We also had the opportunity to give a brief presentation to the Rocktown Rollers, a roller derby team based in Harrisonburg. We got to witness the last few minutes of their practice, which was fast-paced, graceful, and inspiring to the two of us as dancers and athletes.
ALSO, it’s time for a shout-out to our hometown bike shops who set us up with our dear, dear Surlys that have been helping us truck our way up this long piece of country.
Many thanks to Ferris Wheels Bike Shop in Jamaica Plain, MA for all of the honest and friendly help in getting Rachel set up with her Long Haul Trucker, and shipping it to Key West so that we could start in the sunshine. Special thanks also to Berkshire Bike and Board in Great Barrington who helped Heather order and outfit her surly long haul trucker on a very tight schedule. We’ve had a smooth ride all the way, and it sure is nice to not have any bike problems when we’re biking 60 miles, cars are flying by, we’re coordinating workshops, and we don’t know where we’re going to sleep that night.
Fair warning: things are about to get graphic.
Another reason to use a menstrual cup/reusable pad/sea sponge: Pack it in/Pack it out. A student in Charleston reminded us that many places that one may hike or visit have LNT (Leave No Trace) rules – meaning, you must carry all of your trash out with you. When carrying used tampons you also have to send them up the tree with all food in a ‘bear bag,’ to avoid unwelcome visitors at your campsite. Which would you rather carry – bags full of new AND used supplies, or a single cup?
Thoughts on The “ew” Factor. A lot of people think that using reusables is ickier than using tampons and pads, because you actually have to see and interact with your blood. They involve emptying and washing your cup/sponge/pad and they put you in more intimate contact with your body. But let’s think about it for a minute. For one thing, there are plenty of bodily fluids that we interact with on a regular basis. Do you think it’s gross every time you see your own urine? People with kids spend years handling dirty diapers, and they deal with it. Yet when we talk about menstrual cups, often people’s eyebrows go up and they squirm in their seat. Menstrual blood is a body fluid just like all the other ones – except that it has the distinction of meaning that the bleeder can create new humans. Which is pretty freaking amazing. It’s curious that some folks find it so much more repellent than other bodily functions, isn’t it? Some women are also disturbed by the thought of the intimate contact with their body that using a cup requires. Well, chances are that if you’re a sexually active human, someone is interacting with that part of your body. So let’s reclaim it, ladies! If someone else can touch your vagina, so can you.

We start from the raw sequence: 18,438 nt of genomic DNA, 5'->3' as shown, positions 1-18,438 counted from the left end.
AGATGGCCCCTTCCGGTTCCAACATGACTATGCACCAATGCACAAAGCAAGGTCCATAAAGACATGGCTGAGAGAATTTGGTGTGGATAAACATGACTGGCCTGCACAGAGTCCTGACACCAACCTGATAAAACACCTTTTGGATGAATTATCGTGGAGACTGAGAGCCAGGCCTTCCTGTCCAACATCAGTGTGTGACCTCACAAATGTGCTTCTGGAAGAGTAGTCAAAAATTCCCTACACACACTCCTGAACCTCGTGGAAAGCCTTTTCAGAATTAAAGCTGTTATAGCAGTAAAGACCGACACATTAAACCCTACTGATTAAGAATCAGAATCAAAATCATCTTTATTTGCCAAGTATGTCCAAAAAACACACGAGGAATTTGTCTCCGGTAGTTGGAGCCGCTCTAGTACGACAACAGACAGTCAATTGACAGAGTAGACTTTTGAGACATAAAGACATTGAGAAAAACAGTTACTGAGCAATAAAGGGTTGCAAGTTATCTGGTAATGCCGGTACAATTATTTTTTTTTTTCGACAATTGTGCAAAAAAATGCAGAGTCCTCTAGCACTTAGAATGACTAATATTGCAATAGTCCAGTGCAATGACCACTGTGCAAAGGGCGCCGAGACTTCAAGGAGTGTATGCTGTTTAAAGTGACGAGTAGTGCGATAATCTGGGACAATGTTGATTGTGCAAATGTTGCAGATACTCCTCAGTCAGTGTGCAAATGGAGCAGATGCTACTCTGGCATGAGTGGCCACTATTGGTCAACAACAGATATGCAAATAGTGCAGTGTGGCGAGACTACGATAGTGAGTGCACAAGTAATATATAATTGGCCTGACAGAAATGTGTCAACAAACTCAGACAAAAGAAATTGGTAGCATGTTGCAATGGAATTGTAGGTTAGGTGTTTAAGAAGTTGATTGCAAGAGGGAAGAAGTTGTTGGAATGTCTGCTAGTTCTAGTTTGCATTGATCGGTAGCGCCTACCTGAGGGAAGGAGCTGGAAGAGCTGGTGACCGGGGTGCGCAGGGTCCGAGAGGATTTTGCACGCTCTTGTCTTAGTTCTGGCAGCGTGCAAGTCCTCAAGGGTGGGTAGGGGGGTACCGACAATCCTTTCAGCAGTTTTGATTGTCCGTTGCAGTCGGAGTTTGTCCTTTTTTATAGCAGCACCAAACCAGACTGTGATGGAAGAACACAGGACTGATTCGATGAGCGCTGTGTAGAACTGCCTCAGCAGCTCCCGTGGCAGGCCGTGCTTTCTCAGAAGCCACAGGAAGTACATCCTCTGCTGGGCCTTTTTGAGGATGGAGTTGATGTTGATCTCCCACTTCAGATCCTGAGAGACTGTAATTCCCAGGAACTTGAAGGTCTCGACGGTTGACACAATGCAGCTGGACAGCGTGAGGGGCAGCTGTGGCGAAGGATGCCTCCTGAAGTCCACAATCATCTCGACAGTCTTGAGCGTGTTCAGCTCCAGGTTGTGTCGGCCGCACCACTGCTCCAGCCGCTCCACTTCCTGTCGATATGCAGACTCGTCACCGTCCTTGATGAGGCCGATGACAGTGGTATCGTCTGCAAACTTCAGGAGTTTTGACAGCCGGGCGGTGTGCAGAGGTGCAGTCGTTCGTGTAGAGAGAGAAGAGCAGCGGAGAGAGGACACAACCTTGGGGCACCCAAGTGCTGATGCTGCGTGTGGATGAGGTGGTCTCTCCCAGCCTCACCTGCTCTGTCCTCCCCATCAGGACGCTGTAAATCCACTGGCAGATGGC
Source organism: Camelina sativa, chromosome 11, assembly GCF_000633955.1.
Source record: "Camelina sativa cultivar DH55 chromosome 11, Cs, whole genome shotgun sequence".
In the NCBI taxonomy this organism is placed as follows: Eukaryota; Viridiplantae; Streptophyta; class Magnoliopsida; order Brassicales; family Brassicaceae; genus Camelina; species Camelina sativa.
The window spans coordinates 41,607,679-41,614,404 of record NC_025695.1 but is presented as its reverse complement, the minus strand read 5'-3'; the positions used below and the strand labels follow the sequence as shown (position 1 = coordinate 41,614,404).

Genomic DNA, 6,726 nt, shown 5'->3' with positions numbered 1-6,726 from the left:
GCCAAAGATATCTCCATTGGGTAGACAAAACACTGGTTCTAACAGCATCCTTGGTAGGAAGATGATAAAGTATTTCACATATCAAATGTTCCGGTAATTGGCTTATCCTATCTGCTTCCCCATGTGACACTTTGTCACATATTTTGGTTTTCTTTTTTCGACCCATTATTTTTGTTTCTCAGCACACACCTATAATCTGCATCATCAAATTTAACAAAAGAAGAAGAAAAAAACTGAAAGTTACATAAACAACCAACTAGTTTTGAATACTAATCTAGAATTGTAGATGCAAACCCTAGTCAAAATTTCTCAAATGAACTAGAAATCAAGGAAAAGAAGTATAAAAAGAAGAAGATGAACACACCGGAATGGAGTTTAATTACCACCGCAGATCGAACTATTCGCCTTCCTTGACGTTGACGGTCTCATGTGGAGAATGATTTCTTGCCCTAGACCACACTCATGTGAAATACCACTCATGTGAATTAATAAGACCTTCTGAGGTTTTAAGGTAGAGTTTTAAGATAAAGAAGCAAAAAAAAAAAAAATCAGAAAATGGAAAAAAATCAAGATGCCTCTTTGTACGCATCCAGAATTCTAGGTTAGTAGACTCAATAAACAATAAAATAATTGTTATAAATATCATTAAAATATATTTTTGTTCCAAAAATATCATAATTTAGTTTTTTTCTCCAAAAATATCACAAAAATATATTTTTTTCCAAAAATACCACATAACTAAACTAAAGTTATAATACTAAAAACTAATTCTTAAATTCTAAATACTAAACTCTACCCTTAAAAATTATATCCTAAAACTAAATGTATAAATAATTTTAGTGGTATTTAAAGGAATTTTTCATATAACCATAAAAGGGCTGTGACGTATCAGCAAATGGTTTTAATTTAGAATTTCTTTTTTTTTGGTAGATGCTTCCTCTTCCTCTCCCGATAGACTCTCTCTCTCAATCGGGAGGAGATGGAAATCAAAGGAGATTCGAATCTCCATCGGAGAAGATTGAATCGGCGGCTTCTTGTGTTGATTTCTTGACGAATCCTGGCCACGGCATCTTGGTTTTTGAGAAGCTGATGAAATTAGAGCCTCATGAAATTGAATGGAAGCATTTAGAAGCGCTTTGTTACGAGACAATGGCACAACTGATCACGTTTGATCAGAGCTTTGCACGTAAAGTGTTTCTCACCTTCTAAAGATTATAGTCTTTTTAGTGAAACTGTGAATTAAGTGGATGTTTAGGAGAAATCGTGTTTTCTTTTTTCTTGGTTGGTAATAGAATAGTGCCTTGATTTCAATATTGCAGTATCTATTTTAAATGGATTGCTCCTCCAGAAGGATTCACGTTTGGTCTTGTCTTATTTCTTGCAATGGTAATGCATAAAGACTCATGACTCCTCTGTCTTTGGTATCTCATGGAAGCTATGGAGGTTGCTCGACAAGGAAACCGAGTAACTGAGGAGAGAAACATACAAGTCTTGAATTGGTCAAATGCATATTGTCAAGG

Which brings up another point – knowing one’s own anatomy. We’ve gotten the question: Can you pee when you’re wearing cup? It seems to be a pretty regular phenomenon that women who are in their teens, twenties, thirties, or older, don’t know the anatomy of the female body when it comes to excretion. If learning to use a cup spurs someone to learn about exactly what is going in there – GREAT! Knowing these parts is a great step to avoiding infections and staying healthy.
Those are just a few thoughts of many… There’s a lot of time for thinking on this trip 🙂
Until next time!